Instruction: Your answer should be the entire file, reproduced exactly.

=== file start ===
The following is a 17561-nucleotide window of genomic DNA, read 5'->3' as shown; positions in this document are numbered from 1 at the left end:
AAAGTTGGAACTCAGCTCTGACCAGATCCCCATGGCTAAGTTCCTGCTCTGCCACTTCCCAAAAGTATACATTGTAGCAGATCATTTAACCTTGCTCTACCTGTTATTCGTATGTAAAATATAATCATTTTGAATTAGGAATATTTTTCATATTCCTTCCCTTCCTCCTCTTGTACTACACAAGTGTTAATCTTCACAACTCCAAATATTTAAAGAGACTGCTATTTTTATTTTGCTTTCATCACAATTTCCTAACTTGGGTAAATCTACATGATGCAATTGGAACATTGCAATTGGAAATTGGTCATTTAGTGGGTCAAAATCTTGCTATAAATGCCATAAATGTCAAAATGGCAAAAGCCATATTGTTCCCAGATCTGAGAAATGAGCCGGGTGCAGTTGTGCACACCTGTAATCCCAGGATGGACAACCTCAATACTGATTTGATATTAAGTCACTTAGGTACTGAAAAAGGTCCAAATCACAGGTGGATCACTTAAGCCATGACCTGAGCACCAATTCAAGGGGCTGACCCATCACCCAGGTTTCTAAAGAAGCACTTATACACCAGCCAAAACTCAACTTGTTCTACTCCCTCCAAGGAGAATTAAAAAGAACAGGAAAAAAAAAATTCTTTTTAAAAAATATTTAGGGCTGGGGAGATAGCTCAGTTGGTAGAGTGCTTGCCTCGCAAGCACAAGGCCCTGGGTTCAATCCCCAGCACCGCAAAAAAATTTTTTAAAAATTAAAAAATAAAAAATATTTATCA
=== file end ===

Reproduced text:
The following is a 17561-nucleotide window of genomic DNA, read 5'->3' as shown; positions in this document are numbered from 1 at the left end:
AAAGTTGGAACTCAGCTCTGACCAGATCCCCATGGCTAAGTTCCTGCTCTGCCACTTCCCAAAAGTATACATTGTAGCAGATCATTTAACCTTGCTCTACCTGTTATTCGTATGTAAAATATAATCATTTTGAATTAGGAATATTTTTCATATTCCTTCCCTTCCTCCTCTTGTACTACACAAGTGTTAATCTTCACAACTCCAAATATTTAAAGAGACTGCTATTTTTATTTTGCTTTCATCACAATTTCCTAACTTGGGTAAATCTACATGATGCAATTGGAACATTGCAATTGGAAATTGGTCATTTAGTGGGTCAAAATCTTGCTATAAATGCCATAAATGTCAAAATGGCAAAAGCCATATTGTTCCCAGATCTGAGAAATGAGCCGGGTGCAGTTGTGCACACCTGTAATCCCAGGATGGACAACCTCAATACTGATTTGATATTAAGTCACTTAGGTACTGAAAAAGGTCCAAATCACAGGTGGATCACTTAAGCCATGACCTGAGCACCAATTCAAGGGGCTGACCCATCACCCAGGTTTCTAAAGAAGCACTTATACACCAGCCAAAACTCAACTTGTTCTACTCCCTCCAAGGAGAATTAAAAAGAACAGGAAAAAAAAAATTCTTTTTAAAAAATATTTAGGGCTGGGGAGATAGCTCAGTTGGTAGAGTGCTTGCCTCGCAAGCACAAGGCCCTGGGTTCAATCCCCAGCACCGCAAAAAAATTTTTTAAAAATTAAAAAATAAAAAATATTTATCA